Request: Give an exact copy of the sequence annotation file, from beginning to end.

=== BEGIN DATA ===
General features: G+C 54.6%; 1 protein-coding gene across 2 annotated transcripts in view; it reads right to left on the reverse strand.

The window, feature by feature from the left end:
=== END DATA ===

General features: G+C 54.6%; 1 protein-coding gene across 2 annotated transcripts in view; it reads right to left on the reverse strand.

The window, feature by feature from the left end: